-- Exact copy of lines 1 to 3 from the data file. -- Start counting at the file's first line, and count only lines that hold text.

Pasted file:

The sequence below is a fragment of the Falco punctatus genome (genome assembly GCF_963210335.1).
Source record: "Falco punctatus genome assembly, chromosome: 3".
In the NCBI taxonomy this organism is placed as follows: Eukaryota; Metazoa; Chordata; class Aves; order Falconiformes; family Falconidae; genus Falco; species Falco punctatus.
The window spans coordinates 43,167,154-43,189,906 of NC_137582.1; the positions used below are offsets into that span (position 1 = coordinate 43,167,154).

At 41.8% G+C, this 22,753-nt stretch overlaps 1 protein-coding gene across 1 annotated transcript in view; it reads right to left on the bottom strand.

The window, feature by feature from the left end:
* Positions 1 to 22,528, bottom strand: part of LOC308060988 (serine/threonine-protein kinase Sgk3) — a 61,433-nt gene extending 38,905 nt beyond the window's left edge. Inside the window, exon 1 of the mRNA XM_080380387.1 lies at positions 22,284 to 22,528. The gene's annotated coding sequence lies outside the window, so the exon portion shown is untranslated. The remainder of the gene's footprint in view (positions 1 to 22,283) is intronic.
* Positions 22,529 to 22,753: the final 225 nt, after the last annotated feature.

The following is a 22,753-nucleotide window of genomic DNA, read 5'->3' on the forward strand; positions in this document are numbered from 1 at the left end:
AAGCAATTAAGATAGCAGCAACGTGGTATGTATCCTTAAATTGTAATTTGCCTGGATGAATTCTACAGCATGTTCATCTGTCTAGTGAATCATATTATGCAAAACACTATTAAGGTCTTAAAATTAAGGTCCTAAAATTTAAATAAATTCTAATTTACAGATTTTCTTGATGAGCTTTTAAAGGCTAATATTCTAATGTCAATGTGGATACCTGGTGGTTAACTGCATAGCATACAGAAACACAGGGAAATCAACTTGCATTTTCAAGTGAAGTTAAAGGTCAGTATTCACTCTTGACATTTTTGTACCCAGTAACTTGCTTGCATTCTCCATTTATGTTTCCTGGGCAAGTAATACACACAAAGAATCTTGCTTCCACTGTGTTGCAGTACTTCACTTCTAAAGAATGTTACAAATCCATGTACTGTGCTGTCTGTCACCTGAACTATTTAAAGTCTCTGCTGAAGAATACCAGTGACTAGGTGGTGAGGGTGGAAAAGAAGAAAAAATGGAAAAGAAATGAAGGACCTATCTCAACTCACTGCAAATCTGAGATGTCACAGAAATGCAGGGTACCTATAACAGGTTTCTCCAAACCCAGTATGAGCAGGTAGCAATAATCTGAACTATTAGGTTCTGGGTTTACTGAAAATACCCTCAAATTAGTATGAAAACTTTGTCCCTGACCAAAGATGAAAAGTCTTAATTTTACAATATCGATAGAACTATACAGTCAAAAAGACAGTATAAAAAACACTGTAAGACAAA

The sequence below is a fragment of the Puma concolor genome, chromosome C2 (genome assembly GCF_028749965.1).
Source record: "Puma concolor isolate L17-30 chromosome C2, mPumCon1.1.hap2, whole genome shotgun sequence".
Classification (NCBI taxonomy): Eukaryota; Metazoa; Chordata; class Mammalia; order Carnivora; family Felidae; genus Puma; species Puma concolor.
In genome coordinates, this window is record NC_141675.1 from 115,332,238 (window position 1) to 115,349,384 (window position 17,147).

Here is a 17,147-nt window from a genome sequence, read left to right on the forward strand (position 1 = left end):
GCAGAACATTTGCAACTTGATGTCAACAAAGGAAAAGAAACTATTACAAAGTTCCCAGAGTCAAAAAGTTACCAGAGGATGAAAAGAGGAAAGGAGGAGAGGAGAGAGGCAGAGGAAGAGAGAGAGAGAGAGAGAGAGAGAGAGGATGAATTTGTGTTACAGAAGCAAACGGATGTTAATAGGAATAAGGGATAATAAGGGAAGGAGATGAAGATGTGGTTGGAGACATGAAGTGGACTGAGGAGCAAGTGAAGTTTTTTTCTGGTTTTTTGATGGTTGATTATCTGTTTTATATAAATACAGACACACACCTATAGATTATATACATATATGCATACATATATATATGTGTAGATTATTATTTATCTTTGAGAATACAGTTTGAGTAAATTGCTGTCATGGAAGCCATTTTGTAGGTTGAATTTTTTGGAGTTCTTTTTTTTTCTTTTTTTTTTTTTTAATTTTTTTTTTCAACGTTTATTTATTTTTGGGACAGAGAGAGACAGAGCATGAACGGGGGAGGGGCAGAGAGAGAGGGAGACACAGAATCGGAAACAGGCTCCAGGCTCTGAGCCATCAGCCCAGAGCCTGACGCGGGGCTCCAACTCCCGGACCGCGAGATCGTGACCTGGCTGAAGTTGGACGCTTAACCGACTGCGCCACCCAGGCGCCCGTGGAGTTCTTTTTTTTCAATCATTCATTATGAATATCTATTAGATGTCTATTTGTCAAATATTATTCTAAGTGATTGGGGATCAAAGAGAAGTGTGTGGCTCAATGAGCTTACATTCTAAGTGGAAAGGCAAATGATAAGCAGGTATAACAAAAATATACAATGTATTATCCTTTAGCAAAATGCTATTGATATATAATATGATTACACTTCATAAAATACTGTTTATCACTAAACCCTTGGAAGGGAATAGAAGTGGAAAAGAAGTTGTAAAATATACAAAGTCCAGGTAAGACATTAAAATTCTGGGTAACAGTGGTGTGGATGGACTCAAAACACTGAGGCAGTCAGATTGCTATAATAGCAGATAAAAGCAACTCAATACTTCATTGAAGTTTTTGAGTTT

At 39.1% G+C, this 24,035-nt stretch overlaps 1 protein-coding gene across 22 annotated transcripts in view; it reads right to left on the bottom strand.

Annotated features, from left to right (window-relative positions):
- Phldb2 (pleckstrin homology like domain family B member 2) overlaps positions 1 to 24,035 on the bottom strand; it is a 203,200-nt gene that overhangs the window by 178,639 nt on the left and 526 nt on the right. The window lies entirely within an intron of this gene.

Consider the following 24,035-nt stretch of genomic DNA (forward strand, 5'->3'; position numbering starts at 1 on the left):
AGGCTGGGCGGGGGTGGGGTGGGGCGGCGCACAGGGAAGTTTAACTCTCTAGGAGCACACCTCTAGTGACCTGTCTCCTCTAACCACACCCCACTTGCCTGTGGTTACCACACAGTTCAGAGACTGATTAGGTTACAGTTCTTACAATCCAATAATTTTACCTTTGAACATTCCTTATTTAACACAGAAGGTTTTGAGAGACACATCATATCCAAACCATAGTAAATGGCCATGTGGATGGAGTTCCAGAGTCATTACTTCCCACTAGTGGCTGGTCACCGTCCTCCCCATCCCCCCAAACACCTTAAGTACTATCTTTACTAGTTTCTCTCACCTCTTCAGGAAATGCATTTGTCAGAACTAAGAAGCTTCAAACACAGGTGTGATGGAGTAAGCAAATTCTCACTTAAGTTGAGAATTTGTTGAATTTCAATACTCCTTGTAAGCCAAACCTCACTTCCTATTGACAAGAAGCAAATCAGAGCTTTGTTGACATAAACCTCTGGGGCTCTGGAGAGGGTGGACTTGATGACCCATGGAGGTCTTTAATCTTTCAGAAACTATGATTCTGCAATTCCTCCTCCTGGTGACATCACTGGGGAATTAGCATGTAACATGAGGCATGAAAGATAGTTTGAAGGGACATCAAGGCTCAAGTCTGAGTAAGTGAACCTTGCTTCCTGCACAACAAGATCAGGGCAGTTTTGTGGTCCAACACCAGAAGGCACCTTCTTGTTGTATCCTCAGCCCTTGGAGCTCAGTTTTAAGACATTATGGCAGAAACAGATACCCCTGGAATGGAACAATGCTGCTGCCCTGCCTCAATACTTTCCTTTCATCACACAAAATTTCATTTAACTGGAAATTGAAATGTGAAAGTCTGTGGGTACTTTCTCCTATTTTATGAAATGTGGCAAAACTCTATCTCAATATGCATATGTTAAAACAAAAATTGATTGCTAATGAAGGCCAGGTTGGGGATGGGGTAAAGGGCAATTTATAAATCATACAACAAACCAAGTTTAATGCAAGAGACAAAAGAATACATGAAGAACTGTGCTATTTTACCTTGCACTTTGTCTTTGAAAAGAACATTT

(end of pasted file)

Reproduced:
The sequence below is a fragment of the Falco punctatus genome (genome assembly GCF_963210335.1).
Source record: "Falco punctatus genome assembly, chromosome: 3".
In the NCBI taxonomy this organism is placed as follows: Eukaryota; Metazoa; Chordata; class Aves; order Falconiformes; family Falconidae; genus Falco; species Falco punctatus.